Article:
Today, boredom, haircuts and manicures were placed at the forefront of white America’s perception of the pandemic, while communities of color — particularly black Americans —  remained disproportionately impacted by COVID-19. Three months after the beginning of COVID-19’s presence in the United States, masks have now re-calibrated their significance to highlight another cultural issue, as a response to the violent and systemic racism executed by police. 

Protesters and activists have written “I can’t breathe” on their masks, pointing to the fact that the pandemic is not the only public safety crisis at hand. Black Americans are three times more likely to be killed by the police than white Americans, and 99% of police related killings from 2013 to 2019, have not resulted in officers being charged for their crimes. This points to an accountability that is lacking within the American justice system, one that, similar to the medical system, systematically ignores the safety and well-being of black people in America. A protest sign I personally saw said, “If you think a face mask makes it hard to breathe, imagine being black in America.” 

Before quarantine, I remember buying a four pack of toilet paper and the last container of Lysol wipes in the store, thinking I was preparing for nothing, and frustrated by a panic that resulted in mass hoarding of everyday necessities. I still thought the focal point of 2020 would be the election. I thought I would be back to work in two weeks and in the bars with my friends by summer; but here I am in June, with each decision I make deeply conscious of the possible communal consequences.

Although places are starting to reopen, I am not going. However, I will admit that when this all started, I, too thought masks were trivial, though that was something that stemmed from the prioritization of my own safety. All I was hearing about masks centered around their inability to be entirely effective against the spread of the COVID-19, but now I don’t leave the house without one. In fact, I wore two when I attended a rally against police brutality.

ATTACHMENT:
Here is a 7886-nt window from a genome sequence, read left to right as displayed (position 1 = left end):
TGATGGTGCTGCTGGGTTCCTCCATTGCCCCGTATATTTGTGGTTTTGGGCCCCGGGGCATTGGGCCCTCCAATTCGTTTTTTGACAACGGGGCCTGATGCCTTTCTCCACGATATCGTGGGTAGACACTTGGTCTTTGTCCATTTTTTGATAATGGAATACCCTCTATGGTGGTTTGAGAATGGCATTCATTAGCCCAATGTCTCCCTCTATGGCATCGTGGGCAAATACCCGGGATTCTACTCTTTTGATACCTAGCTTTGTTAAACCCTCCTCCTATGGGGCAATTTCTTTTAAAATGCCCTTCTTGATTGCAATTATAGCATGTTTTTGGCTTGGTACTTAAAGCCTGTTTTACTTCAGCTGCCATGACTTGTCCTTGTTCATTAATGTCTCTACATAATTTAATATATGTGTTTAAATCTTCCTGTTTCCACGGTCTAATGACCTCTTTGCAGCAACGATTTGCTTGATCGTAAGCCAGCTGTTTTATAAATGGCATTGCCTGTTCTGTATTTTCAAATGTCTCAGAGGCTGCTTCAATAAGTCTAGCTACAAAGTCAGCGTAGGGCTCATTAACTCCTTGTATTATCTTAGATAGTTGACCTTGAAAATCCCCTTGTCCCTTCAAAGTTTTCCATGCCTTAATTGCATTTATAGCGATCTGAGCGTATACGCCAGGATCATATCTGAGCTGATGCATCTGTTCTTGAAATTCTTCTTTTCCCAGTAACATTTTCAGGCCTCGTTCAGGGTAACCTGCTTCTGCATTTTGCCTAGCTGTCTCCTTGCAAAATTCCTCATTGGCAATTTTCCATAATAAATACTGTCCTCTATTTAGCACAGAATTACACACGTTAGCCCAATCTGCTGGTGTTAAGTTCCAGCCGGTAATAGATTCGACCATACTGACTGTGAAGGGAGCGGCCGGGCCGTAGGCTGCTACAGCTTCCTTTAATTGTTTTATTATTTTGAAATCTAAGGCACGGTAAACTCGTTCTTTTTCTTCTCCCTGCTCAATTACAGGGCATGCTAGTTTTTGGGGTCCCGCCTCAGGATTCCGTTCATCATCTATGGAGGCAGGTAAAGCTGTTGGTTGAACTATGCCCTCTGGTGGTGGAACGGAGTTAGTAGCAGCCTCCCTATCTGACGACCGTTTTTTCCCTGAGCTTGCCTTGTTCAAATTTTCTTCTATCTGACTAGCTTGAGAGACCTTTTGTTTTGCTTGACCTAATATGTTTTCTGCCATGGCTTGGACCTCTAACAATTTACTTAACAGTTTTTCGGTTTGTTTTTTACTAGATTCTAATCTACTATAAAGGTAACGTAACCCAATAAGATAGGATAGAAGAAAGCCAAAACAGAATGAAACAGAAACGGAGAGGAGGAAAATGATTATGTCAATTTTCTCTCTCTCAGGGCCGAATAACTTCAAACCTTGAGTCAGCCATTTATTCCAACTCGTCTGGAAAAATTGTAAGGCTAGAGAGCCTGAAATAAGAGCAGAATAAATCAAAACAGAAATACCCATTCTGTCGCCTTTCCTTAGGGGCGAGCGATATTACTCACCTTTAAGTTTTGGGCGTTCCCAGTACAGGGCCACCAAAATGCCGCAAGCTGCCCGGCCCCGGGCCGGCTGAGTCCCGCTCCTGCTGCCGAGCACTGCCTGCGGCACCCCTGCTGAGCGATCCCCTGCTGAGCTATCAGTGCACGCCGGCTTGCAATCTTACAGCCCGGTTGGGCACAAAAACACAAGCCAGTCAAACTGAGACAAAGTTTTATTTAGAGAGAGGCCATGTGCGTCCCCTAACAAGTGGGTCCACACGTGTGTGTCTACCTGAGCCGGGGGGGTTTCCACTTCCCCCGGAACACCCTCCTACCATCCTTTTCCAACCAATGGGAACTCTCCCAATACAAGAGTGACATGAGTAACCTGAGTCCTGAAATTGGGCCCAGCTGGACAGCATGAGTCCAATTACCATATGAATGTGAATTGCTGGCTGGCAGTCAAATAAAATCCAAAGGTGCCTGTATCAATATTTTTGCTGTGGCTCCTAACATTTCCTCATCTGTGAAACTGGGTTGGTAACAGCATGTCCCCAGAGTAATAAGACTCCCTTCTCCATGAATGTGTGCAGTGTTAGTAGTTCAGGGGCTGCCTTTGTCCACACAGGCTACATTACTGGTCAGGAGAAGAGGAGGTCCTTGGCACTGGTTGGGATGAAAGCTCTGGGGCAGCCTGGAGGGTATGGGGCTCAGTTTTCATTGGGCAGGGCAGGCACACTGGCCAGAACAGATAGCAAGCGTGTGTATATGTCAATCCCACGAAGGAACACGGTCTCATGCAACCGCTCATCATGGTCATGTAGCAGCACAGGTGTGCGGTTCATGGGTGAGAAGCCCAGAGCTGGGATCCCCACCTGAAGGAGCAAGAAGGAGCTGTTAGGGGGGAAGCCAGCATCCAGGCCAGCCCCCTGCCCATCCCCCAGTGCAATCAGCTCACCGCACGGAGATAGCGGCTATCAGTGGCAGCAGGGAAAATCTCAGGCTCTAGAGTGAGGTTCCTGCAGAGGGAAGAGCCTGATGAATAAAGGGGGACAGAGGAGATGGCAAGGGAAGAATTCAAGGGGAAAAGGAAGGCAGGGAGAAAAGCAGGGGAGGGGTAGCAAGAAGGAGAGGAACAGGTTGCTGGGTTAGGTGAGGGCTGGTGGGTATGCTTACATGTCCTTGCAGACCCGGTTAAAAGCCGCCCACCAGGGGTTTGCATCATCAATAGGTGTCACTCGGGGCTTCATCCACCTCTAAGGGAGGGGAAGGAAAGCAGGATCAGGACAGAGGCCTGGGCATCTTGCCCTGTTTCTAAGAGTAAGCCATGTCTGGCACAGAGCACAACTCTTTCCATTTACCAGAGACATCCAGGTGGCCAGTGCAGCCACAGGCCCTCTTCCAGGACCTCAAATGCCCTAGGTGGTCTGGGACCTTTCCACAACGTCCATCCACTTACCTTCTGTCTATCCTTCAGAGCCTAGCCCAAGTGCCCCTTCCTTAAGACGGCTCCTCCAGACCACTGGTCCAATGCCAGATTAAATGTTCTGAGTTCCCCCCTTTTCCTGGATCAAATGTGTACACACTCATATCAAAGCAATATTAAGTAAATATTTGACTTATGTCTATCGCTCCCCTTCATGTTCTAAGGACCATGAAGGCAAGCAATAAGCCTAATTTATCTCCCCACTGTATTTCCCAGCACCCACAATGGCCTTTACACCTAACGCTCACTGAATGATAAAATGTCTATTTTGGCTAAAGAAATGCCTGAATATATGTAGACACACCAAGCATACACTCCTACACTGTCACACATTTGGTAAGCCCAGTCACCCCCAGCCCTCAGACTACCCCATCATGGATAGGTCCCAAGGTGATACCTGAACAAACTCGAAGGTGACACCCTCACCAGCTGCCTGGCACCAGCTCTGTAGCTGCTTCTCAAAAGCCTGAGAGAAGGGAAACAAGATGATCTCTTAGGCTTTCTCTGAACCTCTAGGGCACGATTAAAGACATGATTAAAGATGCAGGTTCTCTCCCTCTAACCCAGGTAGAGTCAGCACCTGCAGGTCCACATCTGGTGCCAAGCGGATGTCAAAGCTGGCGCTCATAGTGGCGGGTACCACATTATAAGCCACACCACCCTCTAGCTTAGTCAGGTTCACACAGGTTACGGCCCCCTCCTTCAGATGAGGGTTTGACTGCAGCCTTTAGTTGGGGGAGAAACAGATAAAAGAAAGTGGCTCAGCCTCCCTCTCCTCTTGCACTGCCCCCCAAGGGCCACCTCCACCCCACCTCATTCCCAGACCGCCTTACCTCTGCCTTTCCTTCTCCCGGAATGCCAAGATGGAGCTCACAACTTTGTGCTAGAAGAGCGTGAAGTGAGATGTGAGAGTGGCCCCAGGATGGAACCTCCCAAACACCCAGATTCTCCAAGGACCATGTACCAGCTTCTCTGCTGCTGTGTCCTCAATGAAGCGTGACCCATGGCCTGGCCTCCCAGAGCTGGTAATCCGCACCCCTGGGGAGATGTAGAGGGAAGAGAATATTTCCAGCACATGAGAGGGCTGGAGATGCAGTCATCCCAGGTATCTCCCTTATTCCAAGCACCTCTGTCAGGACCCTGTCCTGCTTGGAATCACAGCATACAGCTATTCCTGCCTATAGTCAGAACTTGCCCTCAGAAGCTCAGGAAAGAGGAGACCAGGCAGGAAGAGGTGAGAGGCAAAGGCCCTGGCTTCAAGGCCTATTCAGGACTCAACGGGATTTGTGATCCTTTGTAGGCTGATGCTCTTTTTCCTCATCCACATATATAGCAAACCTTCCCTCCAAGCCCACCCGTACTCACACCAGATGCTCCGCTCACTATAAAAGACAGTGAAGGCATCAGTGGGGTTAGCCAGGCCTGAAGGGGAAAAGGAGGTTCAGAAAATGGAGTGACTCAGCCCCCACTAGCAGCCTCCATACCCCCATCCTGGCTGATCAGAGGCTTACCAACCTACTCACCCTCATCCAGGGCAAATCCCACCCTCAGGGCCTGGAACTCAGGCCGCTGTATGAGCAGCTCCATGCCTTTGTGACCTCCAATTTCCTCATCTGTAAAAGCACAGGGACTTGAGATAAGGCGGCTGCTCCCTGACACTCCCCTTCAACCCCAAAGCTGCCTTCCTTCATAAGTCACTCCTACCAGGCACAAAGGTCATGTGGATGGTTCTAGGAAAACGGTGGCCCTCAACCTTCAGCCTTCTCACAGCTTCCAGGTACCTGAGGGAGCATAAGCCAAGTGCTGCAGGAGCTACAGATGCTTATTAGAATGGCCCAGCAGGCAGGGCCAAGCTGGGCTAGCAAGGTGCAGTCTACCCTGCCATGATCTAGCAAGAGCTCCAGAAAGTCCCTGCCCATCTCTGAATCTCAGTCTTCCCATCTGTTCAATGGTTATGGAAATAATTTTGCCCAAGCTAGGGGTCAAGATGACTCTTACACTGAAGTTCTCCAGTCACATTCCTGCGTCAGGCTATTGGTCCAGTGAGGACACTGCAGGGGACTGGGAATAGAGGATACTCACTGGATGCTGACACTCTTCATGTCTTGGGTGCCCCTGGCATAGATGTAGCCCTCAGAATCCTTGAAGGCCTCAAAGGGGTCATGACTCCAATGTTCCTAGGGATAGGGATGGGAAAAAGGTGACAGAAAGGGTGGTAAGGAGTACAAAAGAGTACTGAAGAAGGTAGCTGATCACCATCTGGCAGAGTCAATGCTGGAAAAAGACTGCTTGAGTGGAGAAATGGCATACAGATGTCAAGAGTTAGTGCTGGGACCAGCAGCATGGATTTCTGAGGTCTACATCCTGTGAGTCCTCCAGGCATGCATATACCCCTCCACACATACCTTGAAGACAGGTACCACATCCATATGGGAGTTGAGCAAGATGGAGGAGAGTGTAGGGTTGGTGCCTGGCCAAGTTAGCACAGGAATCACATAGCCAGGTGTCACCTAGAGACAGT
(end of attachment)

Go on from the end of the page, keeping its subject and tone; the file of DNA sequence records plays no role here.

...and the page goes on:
Yes, wearing a cloth face mask in the middle of summer may not feel comfortable or familiar, but as I assess the lessons I’ve learned throughout this pandemic, the sense of normalcy that is shrouded in individualism perpetuates toxic social systems. 

The fight against COVID-19 has proved itself to be a collective process that requires a balance of adjusting personal habits and a willingness to care beyond self-interest. It is important to differentiate the way in which conceptualizing a “new normal”’ versus the “returning” to a familiar normal, a narrative encouraged by Trump, reiterates the necessity to change American social systems entirely. 

As America grieves, heals and resists against systemic occurrences of oppression, the routine and “normalcy” of life before the pandemic is now seen as antiquated and abusive. As I confront my own complicity with systemic racism, I find a strange form of significance in the production of homemade cloth masks; they have become a physical symbol of becoming familiar with changing norms. Community is essential in any occurrence of healing, and masks in particular signal a willingness to adapt for the greater good of others.